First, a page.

The above story is based on materials provided by Fox Chase Cancer Center. Note: Materials may be edited for content and length.


Cite This Page:

Fox Chase Cancer Center. "Some clinical trials explicitly exclude gay and lesbian patients." ScienceDaily. ScienceDaily, 18 March 2010. <www.sciencedaily.com/releases/2010/03/100317212642.htm>.
Fox Chase Cancer Center. (2010, March 18). Some clinical trials explicitly exclude gay and lesbian patients. ScienceDaily. Retrieved October 24, 2014 from www.sciencedaily.com/releases/2010/03/100317212642.htm
Fox Chase Cancer Center. "Some clinical trials explicitly exclude gay and lesbian patients." ScienceDaily. www.sciencedaily.com/releases/2010/03/100317212642.htm (accessed October 24, 2014).

Share This



More Health & Medicine News

Friday, October 24, 2014

Featured Research

from universities, journals, and other organizations


Featured Videos

from AP, Reuters, AFP, and other news services

Breakfast Debate: To Eat Or Not To Eat?

Breakfast Debate: To Eat Or Not To Eat?

Newsy (Oct. 23, 2014) Conflicting studies published in the same week re-ignited the debate over whether we should be eating breakfast. Video provided by Newsy
Powered by NewsLook.com
Ebola Fears Keep Guinea Hospitals Empty

Ebola Fears Keep Guinea Hospitals Empty

AP (Oct. 23, 2014) Fears of Ebola are keeping doctors and patients alike away from hospitals in the West African nation of Guinea. (Oct. 23) Video provided by AP
Powered by NewsLook.com
Despite Rising Death Toll, Many Survive Ebola

Despite Rising Death Toll, Many Survive Ebola

AP (Oct. 23, 2014) The family of a Dallas nurse infected with Ebola in the US says doctors can no longer detect the virus in her. Despite the mounting death toll in West Africa, there are survivors there too. (Oct. 23) Video provided by AP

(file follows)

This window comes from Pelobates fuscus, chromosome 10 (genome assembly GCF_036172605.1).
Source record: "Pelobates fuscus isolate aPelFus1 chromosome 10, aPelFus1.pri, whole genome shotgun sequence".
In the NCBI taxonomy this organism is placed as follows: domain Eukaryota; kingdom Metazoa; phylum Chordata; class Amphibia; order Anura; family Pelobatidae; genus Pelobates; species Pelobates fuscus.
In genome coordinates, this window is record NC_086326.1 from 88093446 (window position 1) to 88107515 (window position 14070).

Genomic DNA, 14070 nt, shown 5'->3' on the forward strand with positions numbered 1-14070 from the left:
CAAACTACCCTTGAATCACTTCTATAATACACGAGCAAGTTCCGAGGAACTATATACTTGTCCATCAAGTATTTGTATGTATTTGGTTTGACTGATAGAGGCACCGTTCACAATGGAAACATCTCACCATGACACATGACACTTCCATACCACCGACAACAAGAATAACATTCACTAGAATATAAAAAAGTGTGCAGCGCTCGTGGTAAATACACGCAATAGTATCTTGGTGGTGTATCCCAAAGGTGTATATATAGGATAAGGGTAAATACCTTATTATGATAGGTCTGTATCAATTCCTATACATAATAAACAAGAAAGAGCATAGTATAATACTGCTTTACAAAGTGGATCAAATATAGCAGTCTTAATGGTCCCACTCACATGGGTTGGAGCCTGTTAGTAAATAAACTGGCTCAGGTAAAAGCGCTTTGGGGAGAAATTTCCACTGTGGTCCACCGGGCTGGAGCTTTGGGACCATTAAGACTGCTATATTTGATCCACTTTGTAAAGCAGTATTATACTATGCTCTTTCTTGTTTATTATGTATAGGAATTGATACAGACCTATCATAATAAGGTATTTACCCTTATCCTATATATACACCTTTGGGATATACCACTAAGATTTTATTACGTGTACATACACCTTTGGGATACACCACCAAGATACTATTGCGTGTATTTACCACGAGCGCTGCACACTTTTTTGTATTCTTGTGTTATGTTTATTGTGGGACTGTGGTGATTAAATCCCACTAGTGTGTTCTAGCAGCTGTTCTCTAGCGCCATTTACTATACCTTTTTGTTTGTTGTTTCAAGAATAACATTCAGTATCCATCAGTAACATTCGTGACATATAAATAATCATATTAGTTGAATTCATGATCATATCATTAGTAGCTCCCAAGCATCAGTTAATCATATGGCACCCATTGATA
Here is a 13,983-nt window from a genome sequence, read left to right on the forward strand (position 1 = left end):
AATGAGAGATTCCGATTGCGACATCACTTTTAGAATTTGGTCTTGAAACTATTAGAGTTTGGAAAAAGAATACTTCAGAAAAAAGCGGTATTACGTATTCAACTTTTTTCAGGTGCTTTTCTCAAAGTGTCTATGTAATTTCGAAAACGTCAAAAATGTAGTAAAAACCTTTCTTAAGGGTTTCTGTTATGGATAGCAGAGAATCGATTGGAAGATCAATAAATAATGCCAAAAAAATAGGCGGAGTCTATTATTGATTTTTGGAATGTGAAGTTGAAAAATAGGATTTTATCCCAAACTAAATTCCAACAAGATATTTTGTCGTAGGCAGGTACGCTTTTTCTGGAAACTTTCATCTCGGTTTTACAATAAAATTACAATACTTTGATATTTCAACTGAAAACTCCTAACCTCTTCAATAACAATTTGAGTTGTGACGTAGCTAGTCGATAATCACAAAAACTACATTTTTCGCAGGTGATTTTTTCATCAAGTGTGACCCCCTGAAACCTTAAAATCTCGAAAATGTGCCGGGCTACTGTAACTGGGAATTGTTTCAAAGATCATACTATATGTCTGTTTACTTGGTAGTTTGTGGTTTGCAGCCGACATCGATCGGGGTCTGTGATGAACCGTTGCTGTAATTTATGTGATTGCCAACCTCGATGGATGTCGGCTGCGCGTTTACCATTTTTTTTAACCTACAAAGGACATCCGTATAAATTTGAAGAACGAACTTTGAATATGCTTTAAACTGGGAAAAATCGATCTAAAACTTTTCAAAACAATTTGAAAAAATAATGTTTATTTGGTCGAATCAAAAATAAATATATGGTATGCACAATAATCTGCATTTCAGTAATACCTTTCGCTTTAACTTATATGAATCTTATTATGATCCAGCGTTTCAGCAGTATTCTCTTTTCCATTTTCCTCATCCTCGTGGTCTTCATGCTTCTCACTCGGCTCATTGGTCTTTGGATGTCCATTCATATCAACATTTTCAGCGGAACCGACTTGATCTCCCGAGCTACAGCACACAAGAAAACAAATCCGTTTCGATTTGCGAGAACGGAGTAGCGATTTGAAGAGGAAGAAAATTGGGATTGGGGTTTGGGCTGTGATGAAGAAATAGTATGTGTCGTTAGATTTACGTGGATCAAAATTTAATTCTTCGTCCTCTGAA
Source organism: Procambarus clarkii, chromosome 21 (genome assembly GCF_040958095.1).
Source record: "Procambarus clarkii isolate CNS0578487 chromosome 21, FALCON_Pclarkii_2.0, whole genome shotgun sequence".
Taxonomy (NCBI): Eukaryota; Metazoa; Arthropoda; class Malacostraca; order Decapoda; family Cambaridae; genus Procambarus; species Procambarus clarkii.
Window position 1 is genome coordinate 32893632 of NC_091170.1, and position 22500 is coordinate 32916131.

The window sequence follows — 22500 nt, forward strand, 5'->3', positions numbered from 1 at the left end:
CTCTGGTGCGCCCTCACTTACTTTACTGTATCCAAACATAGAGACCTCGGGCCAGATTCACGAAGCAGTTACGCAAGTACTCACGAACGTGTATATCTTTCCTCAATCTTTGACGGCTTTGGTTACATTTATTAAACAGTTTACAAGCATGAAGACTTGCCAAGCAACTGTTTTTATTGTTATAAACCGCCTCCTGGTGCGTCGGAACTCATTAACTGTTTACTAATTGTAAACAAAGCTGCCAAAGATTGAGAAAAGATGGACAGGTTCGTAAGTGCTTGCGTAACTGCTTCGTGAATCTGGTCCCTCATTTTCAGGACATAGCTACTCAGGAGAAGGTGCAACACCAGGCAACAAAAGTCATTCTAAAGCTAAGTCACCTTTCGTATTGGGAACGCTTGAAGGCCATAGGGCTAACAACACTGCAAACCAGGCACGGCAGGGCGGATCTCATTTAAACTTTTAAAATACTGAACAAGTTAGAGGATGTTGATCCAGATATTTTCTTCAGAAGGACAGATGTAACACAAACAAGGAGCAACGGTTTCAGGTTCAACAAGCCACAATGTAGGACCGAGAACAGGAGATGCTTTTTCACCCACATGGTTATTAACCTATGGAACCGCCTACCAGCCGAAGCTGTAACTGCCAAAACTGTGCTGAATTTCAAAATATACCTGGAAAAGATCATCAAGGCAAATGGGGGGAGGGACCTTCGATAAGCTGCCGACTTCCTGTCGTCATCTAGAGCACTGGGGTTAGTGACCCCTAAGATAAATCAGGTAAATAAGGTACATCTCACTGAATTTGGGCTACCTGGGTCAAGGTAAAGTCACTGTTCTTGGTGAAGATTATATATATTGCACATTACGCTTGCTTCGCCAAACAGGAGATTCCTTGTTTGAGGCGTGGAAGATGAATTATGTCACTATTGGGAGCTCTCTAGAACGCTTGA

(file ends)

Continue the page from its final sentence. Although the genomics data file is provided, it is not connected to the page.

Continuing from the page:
Powered by NewsLook.com
Orthodontist Mom Jennifer Salzer on the Best Time for Braces

Orthodontist Mom Jennifer Salzer on the Best Time for Braces

Working Mother (Oct. 22, 2014) Is your child ready? Video provided by Working Mother
Powered by NewsLook.com

Search ScienceDaily

Number of stories in archives: 140,361

Find with keyword(s):
Enter a keyword or phrase to search ScienceDaily for related topics and research stories.

Save/Print:
Share:

Breaking News:

Strange & Offbeat Stories


Health & Medicine

Mind & Brain

Living & Well

In Other News

... from NewsDaily.com

Science News

Health News

Environment News

Technology News



Save/Print:
Share:

Free Subscriptions


Get the latest science news with ScienceDaily's free email newsletters, updated daily and weekly. Or view hourly updated newsfeeds in your RSS reader:

Get Social & Mobile


Keep up to date with the latest news from ScienceDaily via social networks and mobile apps:

Have Feedback?


Tell us what you think of ScienceDaily -- we welcome both positive and negative comments. Have any problems using the site? Questions?
Mobile: iPhone Android Web
Follow: Facebook Twitter Google+
Subscribe: RSS Feeds Email Newsletters
Latest Headlines Health & Medicine Mind & Brain Space & Time Matter & Energy Computers & Math Plants & Animals Earth & Climate Fossils & Ruins